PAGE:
LinkedIn is a great social media platform for professionals. But, you may not be connecting to who you would like to. The following are six simple steps to consider to give that first impression a tune up:
- Revisit Your Goals. At its most basic level, LinkedIn is about marketing: marketing your company, your experience and your professional associations. Take a moment to think about your goals and convert them into a language of keywords. Keywords are how people find you on LinkedIn. Suggestion: Don’t just whip out a keyword for the sheer purpose of doing so. Go a step further and think about words that have meaning in your industry. Use a keyword tool to find general terms that could attract a broader audience, then dig deeper to target your niche by identifying keywords that industry insiders may search for.
- Layer In Your Keywords. The headline is a key factor in search results, so pick you most important keyword and make sure it appears in your headline. Then, work through the rest of your profile and replace some of the vague descriptions of skills, experience and educational background with keywords.
- Strip Out The Clutter. The average person has changed jobs six to eight times before they reach age 30. Sift through your profile and weed out or streamline anything that doesn’t support your business or professional goals. If you’re currently a Project Manager but once worked in the commercial collections, a comprehensive listing of your collections background is distracting.
- Add In Some Personality. Focusing on keywords and eliminating clutter is important, but in the process your individuality may get lost. Be sure to add a bit of enthusiasm and flair by sharing what you love to do. Describe what you hope to accomplish and list all current volunteer activities that have the most significance to your life. Remember, it’s easier to connect with people than it is with just keywords.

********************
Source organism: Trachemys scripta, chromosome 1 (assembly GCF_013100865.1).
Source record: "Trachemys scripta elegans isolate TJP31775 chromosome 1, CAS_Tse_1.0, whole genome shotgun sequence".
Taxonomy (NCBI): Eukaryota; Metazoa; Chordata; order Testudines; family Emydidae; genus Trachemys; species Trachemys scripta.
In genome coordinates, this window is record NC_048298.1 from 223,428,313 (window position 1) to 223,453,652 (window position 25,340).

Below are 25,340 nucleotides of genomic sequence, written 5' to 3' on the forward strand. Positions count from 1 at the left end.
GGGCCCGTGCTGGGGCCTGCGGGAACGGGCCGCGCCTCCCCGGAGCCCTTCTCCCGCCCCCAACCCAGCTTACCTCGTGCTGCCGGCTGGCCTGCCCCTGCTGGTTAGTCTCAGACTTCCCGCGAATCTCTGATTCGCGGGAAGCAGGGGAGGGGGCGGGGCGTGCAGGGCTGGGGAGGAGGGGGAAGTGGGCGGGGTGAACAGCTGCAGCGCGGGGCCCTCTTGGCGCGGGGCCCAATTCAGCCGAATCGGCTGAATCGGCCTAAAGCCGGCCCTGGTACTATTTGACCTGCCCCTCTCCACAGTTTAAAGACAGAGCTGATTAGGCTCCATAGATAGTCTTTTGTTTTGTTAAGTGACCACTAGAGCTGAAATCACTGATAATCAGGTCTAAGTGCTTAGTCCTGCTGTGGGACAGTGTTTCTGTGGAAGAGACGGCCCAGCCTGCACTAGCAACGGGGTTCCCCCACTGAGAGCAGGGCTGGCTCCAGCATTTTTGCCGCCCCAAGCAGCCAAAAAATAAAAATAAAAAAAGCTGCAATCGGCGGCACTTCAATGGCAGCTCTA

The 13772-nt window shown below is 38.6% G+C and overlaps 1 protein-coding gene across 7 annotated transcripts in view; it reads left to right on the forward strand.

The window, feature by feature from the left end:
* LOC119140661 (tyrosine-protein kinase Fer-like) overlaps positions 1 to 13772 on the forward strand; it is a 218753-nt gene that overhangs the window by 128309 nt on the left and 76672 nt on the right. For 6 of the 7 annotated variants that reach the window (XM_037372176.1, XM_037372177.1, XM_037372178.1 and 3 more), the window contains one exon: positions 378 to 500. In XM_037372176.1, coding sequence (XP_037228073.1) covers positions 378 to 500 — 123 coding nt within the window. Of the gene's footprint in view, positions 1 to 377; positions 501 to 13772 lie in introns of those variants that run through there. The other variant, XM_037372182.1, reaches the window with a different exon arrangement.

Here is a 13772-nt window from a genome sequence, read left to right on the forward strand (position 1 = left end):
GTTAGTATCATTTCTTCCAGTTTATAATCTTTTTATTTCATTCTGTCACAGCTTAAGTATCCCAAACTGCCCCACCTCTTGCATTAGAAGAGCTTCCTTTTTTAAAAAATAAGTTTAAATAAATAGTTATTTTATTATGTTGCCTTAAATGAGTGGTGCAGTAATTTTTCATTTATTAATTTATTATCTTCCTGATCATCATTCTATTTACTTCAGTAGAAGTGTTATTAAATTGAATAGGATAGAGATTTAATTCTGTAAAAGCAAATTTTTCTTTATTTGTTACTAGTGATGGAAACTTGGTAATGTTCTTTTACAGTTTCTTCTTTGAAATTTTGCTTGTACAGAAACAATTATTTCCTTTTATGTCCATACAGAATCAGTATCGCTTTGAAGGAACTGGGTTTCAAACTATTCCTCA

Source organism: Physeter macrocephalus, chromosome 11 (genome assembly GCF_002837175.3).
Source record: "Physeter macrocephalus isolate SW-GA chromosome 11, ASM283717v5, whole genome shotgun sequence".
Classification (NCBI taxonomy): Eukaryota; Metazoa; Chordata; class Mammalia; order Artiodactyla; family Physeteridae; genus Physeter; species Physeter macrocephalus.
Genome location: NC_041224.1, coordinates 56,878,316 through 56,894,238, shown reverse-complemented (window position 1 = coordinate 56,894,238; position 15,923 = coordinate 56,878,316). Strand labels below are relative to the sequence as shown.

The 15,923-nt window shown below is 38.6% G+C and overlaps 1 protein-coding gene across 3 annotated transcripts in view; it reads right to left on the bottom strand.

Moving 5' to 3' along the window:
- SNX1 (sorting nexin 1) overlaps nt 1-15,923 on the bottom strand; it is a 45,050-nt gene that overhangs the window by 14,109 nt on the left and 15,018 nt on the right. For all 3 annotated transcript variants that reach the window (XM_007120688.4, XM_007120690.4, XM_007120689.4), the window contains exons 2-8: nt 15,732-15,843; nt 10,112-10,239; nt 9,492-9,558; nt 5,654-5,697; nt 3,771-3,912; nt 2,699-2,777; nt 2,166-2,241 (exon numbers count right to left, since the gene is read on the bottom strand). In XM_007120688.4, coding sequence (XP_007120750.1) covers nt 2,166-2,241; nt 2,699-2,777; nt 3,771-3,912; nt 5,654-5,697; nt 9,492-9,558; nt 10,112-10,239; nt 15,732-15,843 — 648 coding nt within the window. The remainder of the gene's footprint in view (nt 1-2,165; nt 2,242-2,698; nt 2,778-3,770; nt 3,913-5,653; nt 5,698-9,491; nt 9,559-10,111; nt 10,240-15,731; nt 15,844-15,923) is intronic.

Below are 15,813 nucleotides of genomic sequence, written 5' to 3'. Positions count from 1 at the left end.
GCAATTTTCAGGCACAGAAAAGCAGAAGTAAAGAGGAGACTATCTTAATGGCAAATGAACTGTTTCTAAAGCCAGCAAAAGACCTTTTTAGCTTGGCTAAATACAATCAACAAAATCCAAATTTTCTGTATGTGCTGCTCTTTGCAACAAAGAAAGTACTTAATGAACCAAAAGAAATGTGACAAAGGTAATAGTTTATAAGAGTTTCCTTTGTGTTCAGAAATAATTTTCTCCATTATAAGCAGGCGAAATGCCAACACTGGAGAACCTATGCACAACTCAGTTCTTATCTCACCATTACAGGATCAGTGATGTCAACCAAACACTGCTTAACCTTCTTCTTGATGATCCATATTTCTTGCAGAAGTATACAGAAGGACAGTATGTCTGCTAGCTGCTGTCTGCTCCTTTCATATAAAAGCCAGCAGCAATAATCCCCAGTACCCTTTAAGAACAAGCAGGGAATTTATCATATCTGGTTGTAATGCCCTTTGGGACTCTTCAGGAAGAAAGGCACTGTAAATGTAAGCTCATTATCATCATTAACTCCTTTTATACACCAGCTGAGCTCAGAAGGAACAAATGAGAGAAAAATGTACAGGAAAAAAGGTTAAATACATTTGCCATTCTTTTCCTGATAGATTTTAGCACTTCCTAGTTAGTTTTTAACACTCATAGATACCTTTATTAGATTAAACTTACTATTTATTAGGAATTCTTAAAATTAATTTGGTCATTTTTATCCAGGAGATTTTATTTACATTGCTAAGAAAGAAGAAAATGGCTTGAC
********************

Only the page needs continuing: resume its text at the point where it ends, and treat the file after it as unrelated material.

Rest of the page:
- Take A Good Look At Your Profile Photo. A picture is a little like your own personal logo. On it’s own, an awesome photo won’t win business, but a bad photo can definitely lose business. A good photo flatters but doesn’t mislead. The goal is for your picture to reflect how you will look when you meet a customer, not how you looked at some killer party. The best photo strikes a balance between professionalism and approachability, making you look good but also real.
- Get Recommendations. Most of us can’t resist reading testimonials, even when we know those testimonials were probably solicited. So, ask for recommendations of your work, and offer to provide recommendations before you’re asked. The best way to build great connections is to always be the one who gives first.
Remember, success in using LinkedIn is incremental. It is the classic snowball effect: You start small, roll forward, pick up steam, grow exponentially and become an unstoppable force. It all springs from and can be traced back to that first and seemingly insignificant element, thought or action – something you observed, an idea you generated or how you responded. On LinkedIn, there is something to be said for being in the right place at the right time.